It seemed obvious, but it’s officially official now: Beastie Boys are done. The group’s Adam Horovitz told GQ that since the late Adam Yauch started the group, the remaining two members (understandably) decided they couldn’t continue without him. There’s a bright lining to this gray cloud, though: Horovitz says that there’s a ton of unreleased Beastie Boys material in the vaults, and that he’s trying to figure out a way to get some of that out into the ether. Most of the music is instrumental, with Horovitz telling GQ it’s “hours and hours of, like, really bad jamming,” but that “then there’s a lot of stuff of us talking in the middle of it, which is priceless. We were just really stoned, talking about, like, where we should get food, or Cirque Du Soleil or some shit.”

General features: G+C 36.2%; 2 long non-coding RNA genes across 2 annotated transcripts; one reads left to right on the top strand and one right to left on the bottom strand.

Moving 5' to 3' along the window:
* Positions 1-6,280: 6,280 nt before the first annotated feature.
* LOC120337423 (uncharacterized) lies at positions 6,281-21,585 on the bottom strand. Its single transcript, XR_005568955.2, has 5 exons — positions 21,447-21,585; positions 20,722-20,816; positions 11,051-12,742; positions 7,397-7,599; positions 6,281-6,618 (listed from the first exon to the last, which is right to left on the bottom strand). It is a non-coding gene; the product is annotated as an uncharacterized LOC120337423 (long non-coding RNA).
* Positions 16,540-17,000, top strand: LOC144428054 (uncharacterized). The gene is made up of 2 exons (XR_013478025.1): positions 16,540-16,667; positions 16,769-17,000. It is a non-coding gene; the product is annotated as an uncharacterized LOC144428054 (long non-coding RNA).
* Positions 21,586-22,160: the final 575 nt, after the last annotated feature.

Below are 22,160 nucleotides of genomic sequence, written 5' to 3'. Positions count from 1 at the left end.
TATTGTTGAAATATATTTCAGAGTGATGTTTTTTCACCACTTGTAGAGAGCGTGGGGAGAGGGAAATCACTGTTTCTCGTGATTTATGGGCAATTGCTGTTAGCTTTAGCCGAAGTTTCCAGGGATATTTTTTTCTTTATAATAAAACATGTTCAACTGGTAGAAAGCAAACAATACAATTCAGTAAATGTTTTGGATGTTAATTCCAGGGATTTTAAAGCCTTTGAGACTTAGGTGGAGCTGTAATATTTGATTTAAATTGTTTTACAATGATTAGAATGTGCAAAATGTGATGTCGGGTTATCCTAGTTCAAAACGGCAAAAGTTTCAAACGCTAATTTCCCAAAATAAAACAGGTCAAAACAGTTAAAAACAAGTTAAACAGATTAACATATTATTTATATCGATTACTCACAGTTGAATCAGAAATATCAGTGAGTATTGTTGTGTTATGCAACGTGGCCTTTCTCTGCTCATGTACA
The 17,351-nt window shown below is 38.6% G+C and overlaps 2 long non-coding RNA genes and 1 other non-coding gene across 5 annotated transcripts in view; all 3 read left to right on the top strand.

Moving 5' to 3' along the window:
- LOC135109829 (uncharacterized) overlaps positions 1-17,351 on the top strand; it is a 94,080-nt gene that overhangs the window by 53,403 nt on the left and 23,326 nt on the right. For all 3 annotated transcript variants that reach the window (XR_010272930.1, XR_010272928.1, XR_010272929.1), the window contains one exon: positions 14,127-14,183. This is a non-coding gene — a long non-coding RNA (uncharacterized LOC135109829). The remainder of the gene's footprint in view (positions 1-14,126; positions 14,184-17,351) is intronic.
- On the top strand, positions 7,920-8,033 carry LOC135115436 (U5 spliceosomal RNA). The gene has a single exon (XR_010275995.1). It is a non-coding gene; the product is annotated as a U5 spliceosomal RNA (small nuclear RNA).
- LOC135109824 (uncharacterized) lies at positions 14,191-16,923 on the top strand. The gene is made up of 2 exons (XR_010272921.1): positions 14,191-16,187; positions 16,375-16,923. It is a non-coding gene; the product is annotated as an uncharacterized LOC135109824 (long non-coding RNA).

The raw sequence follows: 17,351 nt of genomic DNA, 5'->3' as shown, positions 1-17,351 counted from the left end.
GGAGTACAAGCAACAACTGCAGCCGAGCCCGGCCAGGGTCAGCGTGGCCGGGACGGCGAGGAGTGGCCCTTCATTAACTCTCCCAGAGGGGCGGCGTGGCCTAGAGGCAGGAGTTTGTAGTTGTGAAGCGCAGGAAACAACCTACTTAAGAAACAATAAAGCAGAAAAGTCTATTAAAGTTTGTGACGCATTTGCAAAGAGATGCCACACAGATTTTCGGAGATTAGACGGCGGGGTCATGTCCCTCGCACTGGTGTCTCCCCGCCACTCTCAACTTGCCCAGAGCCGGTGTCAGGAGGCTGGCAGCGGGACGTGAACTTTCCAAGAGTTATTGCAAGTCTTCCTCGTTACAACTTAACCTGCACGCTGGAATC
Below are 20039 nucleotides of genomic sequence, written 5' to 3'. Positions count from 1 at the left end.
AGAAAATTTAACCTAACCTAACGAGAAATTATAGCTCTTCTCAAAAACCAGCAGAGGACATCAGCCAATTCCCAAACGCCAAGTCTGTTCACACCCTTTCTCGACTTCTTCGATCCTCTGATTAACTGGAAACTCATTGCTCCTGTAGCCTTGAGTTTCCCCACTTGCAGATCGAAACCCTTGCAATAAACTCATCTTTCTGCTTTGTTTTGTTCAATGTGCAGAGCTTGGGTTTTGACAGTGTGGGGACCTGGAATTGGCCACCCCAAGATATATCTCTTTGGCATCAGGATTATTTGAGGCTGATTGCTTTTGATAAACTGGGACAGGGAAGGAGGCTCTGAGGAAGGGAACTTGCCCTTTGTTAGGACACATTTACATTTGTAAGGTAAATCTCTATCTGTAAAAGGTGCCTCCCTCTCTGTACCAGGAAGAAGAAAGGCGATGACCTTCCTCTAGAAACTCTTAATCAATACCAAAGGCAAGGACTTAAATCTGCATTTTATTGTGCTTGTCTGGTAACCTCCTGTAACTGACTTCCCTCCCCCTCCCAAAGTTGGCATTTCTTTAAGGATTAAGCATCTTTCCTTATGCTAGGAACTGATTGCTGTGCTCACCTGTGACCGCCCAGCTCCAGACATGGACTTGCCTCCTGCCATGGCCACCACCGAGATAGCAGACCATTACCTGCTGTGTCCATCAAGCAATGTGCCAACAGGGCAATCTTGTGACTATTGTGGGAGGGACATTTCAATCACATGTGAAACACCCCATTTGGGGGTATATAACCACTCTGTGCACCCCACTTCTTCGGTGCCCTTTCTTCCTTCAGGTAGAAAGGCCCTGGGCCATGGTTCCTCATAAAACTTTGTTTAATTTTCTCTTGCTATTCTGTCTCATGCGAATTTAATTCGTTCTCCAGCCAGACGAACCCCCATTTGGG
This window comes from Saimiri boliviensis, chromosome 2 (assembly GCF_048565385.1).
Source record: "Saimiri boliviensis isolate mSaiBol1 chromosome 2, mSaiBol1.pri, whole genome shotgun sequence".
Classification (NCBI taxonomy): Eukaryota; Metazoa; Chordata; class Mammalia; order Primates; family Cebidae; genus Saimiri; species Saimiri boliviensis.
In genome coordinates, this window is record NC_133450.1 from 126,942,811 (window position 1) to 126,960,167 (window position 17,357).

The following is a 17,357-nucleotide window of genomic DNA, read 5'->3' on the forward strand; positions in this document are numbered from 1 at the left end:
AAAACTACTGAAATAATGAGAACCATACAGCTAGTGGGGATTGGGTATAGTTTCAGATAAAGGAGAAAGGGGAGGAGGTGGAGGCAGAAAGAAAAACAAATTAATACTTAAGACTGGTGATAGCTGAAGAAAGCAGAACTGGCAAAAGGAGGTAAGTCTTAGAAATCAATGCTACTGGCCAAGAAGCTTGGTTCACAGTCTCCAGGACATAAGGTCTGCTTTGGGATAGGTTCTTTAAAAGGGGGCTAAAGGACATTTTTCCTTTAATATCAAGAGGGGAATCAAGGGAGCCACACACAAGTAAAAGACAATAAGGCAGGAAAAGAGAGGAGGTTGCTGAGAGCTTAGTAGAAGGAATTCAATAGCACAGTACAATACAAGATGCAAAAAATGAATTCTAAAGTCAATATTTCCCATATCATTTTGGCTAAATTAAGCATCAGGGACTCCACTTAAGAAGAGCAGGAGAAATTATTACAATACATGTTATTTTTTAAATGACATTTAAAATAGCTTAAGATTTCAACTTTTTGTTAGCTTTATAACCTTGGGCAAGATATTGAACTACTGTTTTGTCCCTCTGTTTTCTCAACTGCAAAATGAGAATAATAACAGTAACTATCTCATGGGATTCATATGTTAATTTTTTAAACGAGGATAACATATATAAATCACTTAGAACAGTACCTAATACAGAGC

Horovitz and bandmate Mike Diamond are also working on a Beastie Boys tell-all book, though he says it’s not a straightforward story and that it won’t be out until at least 2017.


In other Beastie Boys news, the group (sort of) won its court case against litigious, sample trolling label TufAmerica earlier this week. Back in 2012, the group sued the Beasties, saying that since it had a deal with two of the three members of Trouble Funk and the Beastie Boys illegally used a Trouble Funk sample on Paul’s Boutique, that it was owed an unspecified but large amount of money. Yesterday, a judge ruled that TufAmerica doesn’t have an exclusive license on those Trouble Funk songs, meaning that while the Beasties might have ganked those tracks in a sketchy way, it’s just as sketchy for the label to go after the group. According to a judge, TufAmerica either needs to make a deal with the group’s third member or just forget this matter altogether.